I am very fond of Marian Perera: she is a knowledgeable and prolific member of Absolute Write, has supported How Publishing Really Works ever since it first appeared, and runs an excellent blog of her own. She studies medical laboratory technology when she isn’t writing, or blogging about writing. Her debut novel, Before the Storm, is a fantasy that combines steam engines and a steamier romance. You can read an extract of it here.
She works tirelessly at her writing, and puts a huge amount of effort into helping other writers improve. I was so glad when I learned that she'd sold her first book: here's how it came about.
That was roughly the length of my first manuscript, and it was the first in a projected four-book series. Even for fantasy, it was… ambitious.
I’d meant it to be a grand Tolkienesque epic: traditional in story, sweeping in scope. Selling such an opus would not be easy, but among the polite rejections was a request for a full from Tor.
That turned out to be a mixed blessing. It kept me persevering through more rejections, but I also took it as a sign that the epic was good. Even when the full was rejected I kept writing sequels – sequels which, of course, couldn’t be submitted anywhere.
It was disappointing and began to wear down my interest in the epic. So I started playing with a quirky idea for an unrelated fantasy. Since that wasn’t the start of a doorstopper series, I thought of it as a small, self-contained story that took second place to the epic.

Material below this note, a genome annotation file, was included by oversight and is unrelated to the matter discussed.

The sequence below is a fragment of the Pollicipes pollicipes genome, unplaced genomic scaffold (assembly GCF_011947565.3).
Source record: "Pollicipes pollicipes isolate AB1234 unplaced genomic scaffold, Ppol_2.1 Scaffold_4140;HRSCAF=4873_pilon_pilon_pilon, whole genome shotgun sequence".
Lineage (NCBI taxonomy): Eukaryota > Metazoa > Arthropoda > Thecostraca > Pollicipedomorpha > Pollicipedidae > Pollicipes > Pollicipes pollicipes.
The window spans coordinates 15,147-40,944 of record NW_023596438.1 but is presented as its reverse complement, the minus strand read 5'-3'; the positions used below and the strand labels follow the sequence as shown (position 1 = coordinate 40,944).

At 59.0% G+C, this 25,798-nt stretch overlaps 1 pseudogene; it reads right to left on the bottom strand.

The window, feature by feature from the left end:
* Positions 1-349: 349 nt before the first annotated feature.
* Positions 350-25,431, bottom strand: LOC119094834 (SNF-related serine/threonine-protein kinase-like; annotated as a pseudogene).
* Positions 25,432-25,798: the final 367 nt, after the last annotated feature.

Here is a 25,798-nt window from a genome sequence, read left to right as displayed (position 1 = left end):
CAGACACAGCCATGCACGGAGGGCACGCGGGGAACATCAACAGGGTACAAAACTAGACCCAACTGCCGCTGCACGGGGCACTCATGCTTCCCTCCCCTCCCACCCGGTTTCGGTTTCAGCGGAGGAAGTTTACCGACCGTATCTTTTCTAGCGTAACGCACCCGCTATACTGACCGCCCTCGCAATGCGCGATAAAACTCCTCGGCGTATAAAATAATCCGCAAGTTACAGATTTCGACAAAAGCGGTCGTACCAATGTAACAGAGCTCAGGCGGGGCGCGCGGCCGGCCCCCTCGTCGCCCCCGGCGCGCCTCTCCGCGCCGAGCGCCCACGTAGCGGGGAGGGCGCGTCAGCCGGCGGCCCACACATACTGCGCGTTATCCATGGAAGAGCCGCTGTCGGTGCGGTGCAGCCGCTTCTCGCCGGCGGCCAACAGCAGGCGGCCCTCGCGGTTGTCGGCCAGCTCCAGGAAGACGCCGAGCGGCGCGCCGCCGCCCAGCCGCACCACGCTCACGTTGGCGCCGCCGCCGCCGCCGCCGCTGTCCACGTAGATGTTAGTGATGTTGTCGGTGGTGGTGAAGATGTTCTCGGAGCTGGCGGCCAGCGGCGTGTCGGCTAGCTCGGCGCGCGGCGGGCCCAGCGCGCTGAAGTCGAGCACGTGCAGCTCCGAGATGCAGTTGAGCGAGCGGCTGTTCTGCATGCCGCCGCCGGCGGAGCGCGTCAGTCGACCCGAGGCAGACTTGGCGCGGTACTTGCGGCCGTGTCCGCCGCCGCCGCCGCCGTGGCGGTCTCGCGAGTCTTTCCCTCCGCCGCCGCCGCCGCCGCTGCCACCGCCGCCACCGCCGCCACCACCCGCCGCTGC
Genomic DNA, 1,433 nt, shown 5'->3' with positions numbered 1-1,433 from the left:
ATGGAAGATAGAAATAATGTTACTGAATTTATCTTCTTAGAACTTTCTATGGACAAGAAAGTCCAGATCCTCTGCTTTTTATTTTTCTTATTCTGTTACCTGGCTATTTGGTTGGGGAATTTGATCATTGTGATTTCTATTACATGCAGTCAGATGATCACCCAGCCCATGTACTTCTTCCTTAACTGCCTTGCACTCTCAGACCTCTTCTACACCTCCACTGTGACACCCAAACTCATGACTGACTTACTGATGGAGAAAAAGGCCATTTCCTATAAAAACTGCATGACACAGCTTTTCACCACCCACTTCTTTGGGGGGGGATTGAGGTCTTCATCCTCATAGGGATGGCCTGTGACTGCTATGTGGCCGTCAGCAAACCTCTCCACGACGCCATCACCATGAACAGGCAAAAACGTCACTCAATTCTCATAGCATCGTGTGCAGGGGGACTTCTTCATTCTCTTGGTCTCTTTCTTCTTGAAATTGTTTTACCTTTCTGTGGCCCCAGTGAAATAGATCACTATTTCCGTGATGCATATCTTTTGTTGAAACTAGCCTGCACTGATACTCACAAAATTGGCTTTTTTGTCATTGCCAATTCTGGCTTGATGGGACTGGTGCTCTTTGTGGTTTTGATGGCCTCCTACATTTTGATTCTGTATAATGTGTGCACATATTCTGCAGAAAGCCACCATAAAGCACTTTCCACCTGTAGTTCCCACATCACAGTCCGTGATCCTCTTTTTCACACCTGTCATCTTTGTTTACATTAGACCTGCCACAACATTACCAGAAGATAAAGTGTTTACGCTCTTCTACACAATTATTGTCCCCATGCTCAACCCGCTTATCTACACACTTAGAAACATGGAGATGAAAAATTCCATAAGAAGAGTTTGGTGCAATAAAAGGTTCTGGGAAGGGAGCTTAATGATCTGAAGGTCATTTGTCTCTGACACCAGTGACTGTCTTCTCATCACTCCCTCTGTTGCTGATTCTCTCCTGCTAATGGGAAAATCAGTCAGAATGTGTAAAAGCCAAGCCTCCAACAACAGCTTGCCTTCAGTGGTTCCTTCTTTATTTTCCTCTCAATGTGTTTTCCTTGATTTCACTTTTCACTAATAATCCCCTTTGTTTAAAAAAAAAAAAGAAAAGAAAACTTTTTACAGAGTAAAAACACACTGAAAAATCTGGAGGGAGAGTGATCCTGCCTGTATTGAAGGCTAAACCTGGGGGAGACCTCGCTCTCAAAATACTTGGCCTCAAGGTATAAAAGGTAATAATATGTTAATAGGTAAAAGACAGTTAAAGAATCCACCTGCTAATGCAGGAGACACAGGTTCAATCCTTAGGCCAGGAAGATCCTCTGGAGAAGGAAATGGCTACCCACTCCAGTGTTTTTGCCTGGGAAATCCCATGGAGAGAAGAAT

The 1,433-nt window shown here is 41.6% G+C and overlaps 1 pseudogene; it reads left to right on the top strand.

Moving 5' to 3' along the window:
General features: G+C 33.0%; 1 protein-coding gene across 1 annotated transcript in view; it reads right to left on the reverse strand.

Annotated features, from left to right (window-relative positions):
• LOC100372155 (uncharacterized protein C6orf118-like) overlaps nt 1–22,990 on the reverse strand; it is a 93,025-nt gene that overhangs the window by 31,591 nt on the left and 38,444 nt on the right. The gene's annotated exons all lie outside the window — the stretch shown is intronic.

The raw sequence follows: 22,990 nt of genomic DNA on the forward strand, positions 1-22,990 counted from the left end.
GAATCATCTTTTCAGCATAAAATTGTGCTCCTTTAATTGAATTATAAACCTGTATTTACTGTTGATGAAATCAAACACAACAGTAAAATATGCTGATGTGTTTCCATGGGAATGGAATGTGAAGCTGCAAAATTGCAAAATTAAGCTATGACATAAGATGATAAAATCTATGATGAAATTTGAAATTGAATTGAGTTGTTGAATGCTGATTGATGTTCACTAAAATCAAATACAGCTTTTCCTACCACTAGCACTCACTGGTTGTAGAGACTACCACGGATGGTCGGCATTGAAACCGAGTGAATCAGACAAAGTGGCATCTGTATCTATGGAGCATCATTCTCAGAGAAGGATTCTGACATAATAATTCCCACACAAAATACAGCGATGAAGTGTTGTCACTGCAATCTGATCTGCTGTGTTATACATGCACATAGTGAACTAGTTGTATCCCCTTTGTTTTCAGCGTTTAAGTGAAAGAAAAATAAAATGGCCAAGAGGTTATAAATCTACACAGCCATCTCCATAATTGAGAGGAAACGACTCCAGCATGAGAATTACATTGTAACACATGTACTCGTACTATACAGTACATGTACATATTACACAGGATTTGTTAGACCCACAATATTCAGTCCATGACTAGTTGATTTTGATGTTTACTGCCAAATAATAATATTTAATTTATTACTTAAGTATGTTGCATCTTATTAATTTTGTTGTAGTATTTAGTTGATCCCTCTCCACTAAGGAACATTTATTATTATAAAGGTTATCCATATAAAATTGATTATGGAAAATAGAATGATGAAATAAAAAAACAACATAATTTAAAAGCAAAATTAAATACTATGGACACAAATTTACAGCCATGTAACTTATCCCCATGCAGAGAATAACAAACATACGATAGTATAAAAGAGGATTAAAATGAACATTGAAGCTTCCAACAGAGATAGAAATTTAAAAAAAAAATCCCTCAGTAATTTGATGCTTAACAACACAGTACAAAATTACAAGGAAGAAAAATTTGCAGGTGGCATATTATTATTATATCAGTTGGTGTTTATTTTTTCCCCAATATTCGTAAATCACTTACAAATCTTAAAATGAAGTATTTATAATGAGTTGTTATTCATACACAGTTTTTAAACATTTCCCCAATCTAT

But it was surprisingly fun to write. Because it wasn’t a strict fantasy in the tradition of Tolkien, it could involve science as well as magic. I’ve always been interested in chemistry – well, in blowing things up – so the characters used calcium carbide cannons and steam engines in a battle. And there were also some steamy encounters that didn’t involve the engines.
At that point, I realized the little project had grown into a standalone novel. Leaner and better-written than the epic, it stood more of a chance of meeting agents’ and publishers’ submission guidelines as well.
So I sent it out, revised, resubmitted and signed up with an agent.
That turned out to be a mixed blessing too. The agent’s advice improved my manuscript, and I learned something else in the process – what writers should and shouldn’t do when searching for representation. But in the end, the steam engines were spinning their wheels in that particular situation.
By then I’d also learned to reconsider anything that didn’t further my career, whether that was a grand epic or an agent. It helped that steampunk was increasingly popular, and I decided to submit the manuscript myself. I looked for a publisher that didn’t require representation, such as a small press.
This time around, I did the research before submission, rather than after acceptance. Some writers recommended Samhain Publishing for speculative fiction with romantic elements, and there are independently compiled sales stats and royalty figures on Samhain and other romance e-publishers at Show Me The Money and EREC.
Samhain had a thread over twenty pages long on the Absolute Write forums and I read through that. Given the choice of sending a manuscript to a general submissions address and targeting someone in particular, I picked an editor who said she liked strong worldbuilding and characters from different cultures. She responded a month later, accepting the manuscript.
There isn’t too much mixed about this blessing, maybe because I finally started doing things right. My first novel, Before the Storm, has just been released by Samhain and I’m very pleased with its design and production. My editor expressed interest in a sequel, but while I’ll start that very soon, I’ll also query agents about another standalone fantasy with a scientific twist. This time it’s dragons and clinical psychology.
Yes, I figured out what I do best – which isn’t to write like Tolkien, it’s to write like me.